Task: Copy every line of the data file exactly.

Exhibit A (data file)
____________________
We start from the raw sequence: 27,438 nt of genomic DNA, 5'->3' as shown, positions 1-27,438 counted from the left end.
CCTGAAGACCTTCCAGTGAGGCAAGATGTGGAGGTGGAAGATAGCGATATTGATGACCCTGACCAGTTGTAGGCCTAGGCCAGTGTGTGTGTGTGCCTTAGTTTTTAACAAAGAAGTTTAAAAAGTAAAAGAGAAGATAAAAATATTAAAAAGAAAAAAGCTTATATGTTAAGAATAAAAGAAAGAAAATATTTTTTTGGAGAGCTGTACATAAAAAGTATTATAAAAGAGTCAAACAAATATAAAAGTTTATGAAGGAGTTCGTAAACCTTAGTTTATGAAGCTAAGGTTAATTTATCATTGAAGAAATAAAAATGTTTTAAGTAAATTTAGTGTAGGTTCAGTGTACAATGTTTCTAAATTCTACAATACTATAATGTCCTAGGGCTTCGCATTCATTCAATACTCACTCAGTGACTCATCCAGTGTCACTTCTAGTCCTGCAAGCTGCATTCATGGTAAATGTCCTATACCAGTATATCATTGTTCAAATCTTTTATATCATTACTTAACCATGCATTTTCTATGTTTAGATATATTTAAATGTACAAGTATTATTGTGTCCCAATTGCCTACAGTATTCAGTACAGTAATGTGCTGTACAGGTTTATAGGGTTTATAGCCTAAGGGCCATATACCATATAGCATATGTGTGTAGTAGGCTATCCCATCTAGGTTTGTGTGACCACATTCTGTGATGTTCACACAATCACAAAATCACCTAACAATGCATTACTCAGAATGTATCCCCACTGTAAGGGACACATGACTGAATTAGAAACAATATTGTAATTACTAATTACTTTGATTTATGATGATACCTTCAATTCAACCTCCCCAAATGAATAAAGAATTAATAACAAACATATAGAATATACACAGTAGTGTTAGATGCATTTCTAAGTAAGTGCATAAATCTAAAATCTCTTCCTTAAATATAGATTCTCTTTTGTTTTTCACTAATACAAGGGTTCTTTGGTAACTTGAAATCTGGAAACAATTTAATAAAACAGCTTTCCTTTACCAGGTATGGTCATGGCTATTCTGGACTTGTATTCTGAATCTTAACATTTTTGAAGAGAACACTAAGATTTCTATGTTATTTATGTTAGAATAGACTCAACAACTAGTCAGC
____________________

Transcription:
We start from the raw sequence: 27,438 nt of genomic DNA, 5'->3' as shown, positions 1-27,438 counted from the left end.
CCTGAAGACCTTCCAGTGAGGCAAGATGTGGAGGTGGAAGATAGCGATATTGATGACCCTGACCAGTTGTAGGCCTAGGCCAGTGTGTGTGTGTGCCTTAGTTTTTAACAAAGAAGTTTAAAAAGTAAAAGAGAAGATAAAAATATTAAAAAGAAAAAAGCTTATATGTTAAGAATAAAAGAAAGAAAATATTTTTTTGGAGAGCTGTACATAAAAAGTATTATAAAAGAGTCAAACAAATATAAAAGTTTATGAAGGAGTTCGTAAACCTTAGTTTATGAAGCTAAGGTTAATTTATCATTGAAGAAATAAAAATGTTTTAAGTAAATTTAGTGTAGGTTCAGTGTACAATGTTTCTAAATTCTACAATACTATAATGTCCTAGGGCTTCGCATTCATTCAATACTCACTCAGTGACTCATCCAGTGTCACTTCTAGTCCTGCAAGCTGCATTCATGGTAAATGTCCTATACCAGTATATCATTGTTCAAATCTTTTATATCATTACTTAACCATGCATTTTCTATGTTTAGATATATTTAAATGTACAAGTATTATTGTGTCCCAATTGCCTACAGTATTCAGTACAGTAATGTGCTGTACAGGTTTATAGGGTTTATAGCCTAAGGGCCATATACCATATAGCATATGTGTGTAGTAGGCTATCCCATCTAGGTTTGTGTGACCACATTCTGTGATGTTCACACAATCACAAAATCACCTAACAATGCATTACTCAGAATGTATCCCCACTGTAAGGGACACATGACTGAATTAGAAACAATATTGTAATTACTAATTACTTTGATTTATGATGATACCTTCAATTCAACCTCCCCAAATGAATAAAGAATTAATAACAAACATATAGAATATACACAGTAGTGTTAGATGCATTTCTAAGTAAGTGCATAAATCTAAAATCTCTTCCTTAAATATAGATTCTCTTTTGTTTTTCACTAATACAAGGGTTCTTTGGTAACTTGAAATCTGGAAACAATTTAATAAAACAGCTTTCCTTTACCAGGTATGGTCATGGCTATTCTGGACTTGTATTCTGAATCTTAACATTTTTGAAGAGAACACTAAGATTTCTATGTTATTTATGTTAGAATAGACTCAACAACTAGTCAGC